NATIVE title rights for indigenous people on the Far West Coast will be recognised in a Federal Court hearing at Lake Pidinga, north of Yalata today.
This claim is the largest native title claim in South Australia, and covers 80,000 kilometres from the Western Australian border, to Tarcoola in the north and Streaky Bay in the south.
This includes several Aboriginal Lands Trust holdings such as Yalata and Koonibba communities, over which exclusive native title rights will be recognised.
Justice John Mansfield will make a Consent Determination over claims from the Far West Coast claim group to recognise native title rights and interests in the area.
This determination comes after nearly 18 years of struggle by the Wirangu, Kokatha, Mirning and Anangu people.
The claims of the different groups involved have formerly overlapped before they were consolidated into one claim in January 2006 after 10 years of mediation.
Far West Coast Native Title Claim solicitor Osker Linde said this was a hugely important event.
“It’s the culmination of 17 years of legal process through the Federal Court to get native title recognition,” he said.
“The fact their culture is still alive and strong is a testament to elders past and present.
“They’ve had to claim their rights and interests in land through the Federal Court, and after 17 years of struggle, this recognition is an event of immense importance.”
The Consent Determination also includes vast areas of national parks including Yumbarra Conservation Park, Yellabinna Regional Reserve and Nullarbor Regional Reserve.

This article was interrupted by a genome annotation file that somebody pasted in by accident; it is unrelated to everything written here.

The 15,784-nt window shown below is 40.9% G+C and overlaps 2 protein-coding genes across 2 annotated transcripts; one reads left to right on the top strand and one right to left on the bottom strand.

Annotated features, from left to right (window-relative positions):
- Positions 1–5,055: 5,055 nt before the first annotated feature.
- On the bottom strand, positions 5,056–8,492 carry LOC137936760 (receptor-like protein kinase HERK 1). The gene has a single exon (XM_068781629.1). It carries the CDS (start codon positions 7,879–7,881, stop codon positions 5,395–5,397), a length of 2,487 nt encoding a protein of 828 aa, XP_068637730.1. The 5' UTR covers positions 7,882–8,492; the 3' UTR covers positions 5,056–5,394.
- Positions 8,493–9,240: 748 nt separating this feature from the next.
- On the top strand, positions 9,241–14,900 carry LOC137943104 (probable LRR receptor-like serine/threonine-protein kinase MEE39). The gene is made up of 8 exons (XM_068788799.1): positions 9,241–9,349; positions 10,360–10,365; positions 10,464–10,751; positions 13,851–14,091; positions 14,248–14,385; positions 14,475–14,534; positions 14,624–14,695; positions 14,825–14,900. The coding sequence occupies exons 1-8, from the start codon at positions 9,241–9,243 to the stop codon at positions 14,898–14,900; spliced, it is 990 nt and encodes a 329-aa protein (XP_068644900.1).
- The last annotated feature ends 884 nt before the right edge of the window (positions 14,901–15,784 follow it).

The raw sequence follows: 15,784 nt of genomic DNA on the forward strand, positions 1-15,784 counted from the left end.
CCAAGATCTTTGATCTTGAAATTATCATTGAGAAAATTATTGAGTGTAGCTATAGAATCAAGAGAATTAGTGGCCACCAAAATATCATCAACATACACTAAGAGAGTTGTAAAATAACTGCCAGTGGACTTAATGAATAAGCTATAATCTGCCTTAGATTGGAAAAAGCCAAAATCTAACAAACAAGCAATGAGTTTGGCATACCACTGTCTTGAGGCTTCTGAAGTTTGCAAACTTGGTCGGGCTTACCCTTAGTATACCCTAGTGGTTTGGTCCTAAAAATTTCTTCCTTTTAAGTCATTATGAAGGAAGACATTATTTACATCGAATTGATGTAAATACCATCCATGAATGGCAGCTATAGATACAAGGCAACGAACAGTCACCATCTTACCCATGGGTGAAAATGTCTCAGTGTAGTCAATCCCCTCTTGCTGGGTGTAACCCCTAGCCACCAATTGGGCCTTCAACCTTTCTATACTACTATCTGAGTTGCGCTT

The Far West group have reached an agreement with the state government to co-manage these areas.
The determination also gives the group rights to access and camp on the area, teach and conduct ceremonies, and protect sites of significance in the area.
Far West Coast Traditional Lands Association chairperson Basil Coleman said this was a great step forward for the Aboriginal people of the region.
“Our people have fought and worked hard for a long time for this recognition and it provided us with the capacity to have greater control over our land and communities for future generations,” he said.
“It gives us credibility and respect in the business world and with governments, and ensured the preservation of our culture and land in accordance with our traditional law and practices.”
A dinner will be held at Lake Pidinga the night before the hearing, with official proceedings to begin at 2pm, after which speeches will be given by representatives of the state government, Iluka Resources and the Far West Coast Corporation.